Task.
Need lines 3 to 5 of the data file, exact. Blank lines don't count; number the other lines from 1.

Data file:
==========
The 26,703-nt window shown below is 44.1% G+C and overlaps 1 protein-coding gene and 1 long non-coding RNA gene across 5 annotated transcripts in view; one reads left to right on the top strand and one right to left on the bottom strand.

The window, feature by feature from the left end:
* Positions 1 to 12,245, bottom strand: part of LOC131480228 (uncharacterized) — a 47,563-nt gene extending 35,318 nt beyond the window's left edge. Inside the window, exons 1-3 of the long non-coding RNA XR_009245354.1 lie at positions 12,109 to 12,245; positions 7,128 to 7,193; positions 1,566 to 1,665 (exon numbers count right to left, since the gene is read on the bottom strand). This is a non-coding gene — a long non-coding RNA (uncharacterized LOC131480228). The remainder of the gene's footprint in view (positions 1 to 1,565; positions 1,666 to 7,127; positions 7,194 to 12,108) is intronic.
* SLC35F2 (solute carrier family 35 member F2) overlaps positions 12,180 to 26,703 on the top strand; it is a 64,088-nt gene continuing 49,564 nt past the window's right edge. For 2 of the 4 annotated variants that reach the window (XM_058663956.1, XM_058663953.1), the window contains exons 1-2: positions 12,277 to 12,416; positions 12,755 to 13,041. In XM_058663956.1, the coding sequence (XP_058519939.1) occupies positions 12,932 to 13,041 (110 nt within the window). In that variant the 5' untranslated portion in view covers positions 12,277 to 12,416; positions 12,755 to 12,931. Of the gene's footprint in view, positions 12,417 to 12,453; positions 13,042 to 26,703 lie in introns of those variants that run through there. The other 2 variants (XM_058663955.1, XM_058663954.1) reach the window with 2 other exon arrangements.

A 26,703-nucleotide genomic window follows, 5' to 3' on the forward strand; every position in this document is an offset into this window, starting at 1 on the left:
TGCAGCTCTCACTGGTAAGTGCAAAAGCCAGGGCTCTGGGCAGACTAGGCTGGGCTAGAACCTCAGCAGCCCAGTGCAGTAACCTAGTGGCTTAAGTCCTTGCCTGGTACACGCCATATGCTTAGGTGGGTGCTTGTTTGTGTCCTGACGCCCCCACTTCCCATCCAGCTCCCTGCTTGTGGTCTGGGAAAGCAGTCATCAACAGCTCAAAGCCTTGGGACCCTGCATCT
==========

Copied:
* Positions 1 to 12,245, bottom strand: part of LOC131480228 (uncharacterized) — a 47,563-nt gene extending 35,318 nt beyond the window's left edge. Inside the window, exons 1-3 of the long non-coding RNA XR_009245354.1 lie at positions 12,109 to 12,245; positions 7,128 to 7,193; positions 1,566 to 1,665 (exon numbers count right to left, since the gene is read on the bottom strand). This is a non-coding gene — a long non-coding RNA (uncharacterized LOC131480228). The remainder of the gene's footprint in view (positions 1 to 1,565; positions 1,666 to 7,127; positions 7,194 to 12,108) is intronic.
* SLC35F2 (solute carrier family 35 member F2) overlaps positions 12,180 to 26,703 on the top strand; it is a 64,088-nt gene continuing 49,564 nt past the window's right edge. For 2 of the 4 annotated variants that reach the window (XM_058663956.1, XM_058663953.1), the window contains exons 1-2: positions 12,277 to 12,416; positions 12,755 to 13,041. In XM_058663956.1, the coding sequence (XP_058519939.1) occupies positions 12,932 to 13,041 (110 nt within the window). In that variant the 5' untranslated portion in view covers positions 12,277 to 12,416; positions 12,755 to 12,931. Of the gene's footprint in view, positions 12,417 to 12,453; positions 13,042 to 26,703 lie in introns of those variants that run through there. The other 2 variants (XM_058663955.1, XM_058663954.1) reach the window with 2 other exon arrangements.

A 26,703-nucleotide genomic window follows, 5' to 3' on the forward strand; every position in this document is an offset into this window, starting at 1 on the left: